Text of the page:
Merging classroom and distance learning

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Merging classroom and distance learning

IGNOU has been promoting a convergence between the conventional university and ODL systems. G. KRISHNAKUMAR makes an appraisal.

No barriers: The IGNOU plan for a synergy between conventional and distance learning systems will enhance educational access.

The Indira Gandhi National Open University (IGNOU) is actively promoting convergence between the conventional university system and the open- and distance-learning (ODL) system.

It is being done through enhanced and optimal utilisation of the physical facilities and intellectual and knowledge resources available in various colleges.

IGNOU’s ambitious plan is to have a flexible convergence system by clustering institutions and encouraging maximum use of existing resources.

Credit transfer and mutual recognition of programmes both in the ODL and conventional systems are some of the steps being initiated to achieve the target.

Vice-Chancellor V.N. Rajasekharan Pillai elaborates: “Latest technological aids and support through satellite-based education are also being used to address the areas of convergence of educational systems and enhance flexible and blended learning. Internationally, ODL and technology-enabled distance education is gaining acceptance for mass higher education in the areas of liberal arts, humanities, social sciences, languages, literature, mathematics, statistics, teacher education, commerce, computer and information sciences, management sciences and, to a considerable extent, even in basic experimental sciences.”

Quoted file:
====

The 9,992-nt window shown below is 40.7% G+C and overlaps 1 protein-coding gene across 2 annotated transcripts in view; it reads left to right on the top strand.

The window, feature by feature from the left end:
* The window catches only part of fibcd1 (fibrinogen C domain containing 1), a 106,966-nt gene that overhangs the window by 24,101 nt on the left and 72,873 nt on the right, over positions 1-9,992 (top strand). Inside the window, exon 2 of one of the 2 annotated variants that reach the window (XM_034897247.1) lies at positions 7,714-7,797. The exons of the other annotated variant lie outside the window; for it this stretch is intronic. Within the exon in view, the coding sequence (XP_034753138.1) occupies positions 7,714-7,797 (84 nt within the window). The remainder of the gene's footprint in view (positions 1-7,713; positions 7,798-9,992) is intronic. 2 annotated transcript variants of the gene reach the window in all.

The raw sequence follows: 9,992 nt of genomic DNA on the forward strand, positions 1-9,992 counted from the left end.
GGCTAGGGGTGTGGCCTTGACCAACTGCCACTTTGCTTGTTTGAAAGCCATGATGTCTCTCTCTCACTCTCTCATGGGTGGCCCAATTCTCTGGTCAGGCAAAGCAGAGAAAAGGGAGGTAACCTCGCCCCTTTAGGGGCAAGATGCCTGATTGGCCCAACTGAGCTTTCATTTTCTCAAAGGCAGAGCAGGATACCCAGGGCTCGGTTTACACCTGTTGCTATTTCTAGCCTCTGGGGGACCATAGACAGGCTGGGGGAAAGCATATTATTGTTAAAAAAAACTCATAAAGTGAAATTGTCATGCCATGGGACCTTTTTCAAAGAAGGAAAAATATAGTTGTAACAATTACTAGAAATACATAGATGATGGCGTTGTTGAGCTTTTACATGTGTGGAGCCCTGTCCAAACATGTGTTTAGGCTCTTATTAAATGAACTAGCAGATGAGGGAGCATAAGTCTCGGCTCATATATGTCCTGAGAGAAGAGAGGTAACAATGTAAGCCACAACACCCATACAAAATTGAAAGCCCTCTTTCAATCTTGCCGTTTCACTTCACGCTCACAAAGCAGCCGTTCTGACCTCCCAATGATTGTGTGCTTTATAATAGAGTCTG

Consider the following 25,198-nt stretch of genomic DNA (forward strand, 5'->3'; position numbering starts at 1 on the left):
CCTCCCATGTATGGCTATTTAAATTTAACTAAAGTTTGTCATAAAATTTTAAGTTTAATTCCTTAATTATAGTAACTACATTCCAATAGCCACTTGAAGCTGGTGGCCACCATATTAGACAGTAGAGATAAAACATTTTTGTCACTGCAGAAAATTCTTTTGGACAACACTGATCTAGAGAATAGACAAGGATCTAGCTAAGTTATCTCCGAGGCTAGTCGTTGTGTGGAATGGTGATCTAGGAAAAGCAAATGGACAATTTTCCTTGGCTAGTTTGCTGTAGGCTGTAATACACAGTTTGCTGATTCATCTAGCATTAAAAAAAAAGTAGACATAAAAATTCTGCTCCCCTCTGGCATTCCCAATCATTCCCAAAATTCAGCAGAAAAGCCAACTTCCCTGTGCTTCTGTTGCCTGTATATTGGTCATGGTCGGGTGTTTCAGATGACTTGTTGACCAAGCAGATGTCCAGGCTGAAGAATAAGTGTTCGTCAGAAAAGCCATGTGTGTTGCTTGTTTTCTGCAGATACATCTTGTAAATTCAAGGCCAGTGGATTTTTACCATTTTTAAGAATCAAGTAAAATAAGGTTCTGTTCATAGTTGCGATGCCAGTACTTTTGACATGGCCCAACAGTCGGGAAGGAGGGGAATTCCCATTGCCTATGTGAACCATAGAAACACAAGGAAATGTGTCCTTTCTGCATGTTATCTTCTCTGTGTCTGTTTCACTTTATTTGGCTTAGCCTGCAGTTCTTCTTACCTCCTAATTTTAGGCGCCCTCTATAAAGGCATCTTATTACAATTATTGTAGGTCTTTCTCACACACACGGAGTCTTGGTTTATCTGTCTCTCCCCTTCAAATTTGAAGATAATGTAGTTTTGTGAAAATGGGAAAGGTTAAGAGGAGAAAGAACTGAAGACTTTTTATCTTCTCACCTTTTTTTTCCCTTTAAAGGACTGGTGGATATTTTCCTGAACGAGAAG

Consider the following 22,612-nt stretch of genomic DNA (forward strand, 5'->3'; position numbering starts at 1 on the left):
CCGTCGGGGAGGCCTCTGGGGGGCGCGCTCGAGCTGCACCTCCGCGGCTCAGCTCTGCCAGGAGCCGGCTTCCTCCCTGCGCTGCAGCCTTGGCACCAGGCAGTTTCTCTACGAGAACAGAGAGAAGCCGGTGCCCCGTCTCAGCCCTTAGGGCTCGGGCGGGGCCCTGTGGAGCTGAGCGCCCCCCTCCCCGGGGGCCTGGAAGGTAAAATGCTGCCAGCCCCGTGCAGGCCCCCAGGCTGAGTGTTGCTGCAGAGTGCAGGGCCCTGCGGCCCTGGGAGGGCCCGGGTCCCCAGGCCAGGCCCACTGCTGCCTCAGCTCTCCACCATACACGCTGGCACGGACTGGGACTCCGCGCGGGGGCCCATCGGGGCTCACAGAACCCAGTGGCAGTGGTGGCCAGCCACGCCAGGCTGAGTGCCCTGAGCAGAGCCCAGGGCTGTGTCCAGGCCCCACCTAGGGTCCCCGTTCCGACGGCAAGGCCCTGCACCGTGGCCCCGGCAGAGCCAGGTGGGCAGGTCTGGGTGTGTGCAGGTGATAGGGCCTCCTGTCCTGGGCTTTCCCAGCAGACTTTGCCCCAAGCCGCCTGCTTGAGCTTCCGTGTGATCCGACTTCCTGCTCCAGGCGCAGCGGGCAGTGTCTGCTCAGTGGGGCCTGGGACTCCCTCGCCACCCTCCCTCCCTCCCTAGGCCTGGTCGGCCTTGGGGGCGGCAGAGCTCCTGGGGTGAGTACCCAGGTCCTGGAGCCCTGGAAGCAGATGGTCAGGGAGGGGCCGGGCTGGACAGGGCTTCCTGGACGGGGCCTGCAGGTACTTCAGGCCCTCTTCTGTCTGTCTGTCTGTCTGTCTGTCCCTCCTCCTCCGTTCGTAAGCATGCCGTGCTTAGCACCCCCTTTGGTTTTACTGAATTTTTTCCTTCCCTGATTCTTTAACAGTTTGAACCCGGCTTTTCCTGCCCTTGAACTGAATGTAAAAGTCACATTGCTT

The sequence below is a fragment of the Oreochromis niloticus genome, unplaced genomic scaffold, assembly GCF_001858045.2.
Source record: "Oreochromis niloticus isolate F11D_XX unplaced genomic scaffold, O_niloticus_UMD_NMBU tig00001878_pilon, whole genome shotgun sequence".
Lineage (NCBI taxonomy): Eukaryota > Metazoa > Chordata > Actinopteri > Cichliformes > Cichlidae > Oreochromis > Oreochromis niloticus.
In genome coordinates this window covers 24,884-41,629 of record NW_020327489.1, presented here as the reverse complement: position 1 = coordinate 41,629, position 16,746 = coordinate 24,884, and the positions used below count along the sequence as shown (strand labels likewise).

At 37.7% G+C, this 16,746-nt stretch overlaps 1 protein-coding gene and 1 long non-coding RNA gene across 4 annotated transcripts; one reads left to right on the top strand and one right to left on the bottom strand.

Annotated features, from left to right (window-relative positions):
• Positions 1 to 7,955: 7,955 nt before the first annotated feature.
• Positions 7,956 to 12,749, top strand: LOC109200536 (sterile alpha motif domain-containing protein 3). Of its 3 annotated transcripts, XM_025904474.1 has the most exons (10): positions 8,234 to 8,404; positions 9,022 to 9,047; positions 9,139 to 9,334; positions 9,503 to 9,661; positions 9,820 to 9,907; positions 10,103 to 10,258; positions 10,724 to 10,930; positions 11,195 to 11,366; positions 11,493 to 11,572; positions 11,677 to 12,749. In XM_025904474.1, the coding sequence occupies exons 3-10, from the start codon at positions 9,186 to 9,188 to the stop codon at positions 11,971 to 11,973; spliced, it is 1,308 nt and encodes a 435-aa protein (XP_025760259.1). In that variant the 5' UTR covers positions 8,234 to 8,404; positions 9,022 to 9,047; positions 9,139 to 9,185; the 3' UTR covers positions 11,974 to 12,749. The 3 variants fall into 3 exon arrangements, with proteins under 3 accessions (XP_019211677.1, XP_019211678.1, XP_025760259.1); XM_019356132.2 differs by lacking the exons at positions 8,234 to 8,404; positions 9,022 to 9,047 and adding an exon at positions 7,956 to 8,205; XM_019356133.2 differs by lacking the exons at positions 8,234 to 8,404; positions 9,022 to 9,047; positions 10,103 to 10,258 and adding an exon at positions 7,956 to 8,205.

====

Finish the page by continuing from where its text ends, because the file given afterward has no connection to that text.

Prof. Pillai said that enhancing access through conventional expansion required doubling of the physical facilities and human resources in higher education institutions and that was rather difficult to realise. “To partially overcome these constraints, a synergy of ODL and conventional systems is the proposed viable alternative. The objective of the scheme is to achieve the projected targets related to access and equity in higher education during the 11th Plan. A convergence between the conventional university system and the ODL system in colleges is an integral part of this scheme,” he said.


IGNOU will collaborate with all universities coming under the purview of sections 2f or 3 of the University Grants Commission (UGC) Act. It will initiate joint programmes with colleges having potential for excellence. The university will collaborate with autonomous colleges and affiliated colleges. Professional colleges that are recognised by their respective statutory councils will be included.

Collaborating institutions will have the opportunity to offer enhanced access programmes.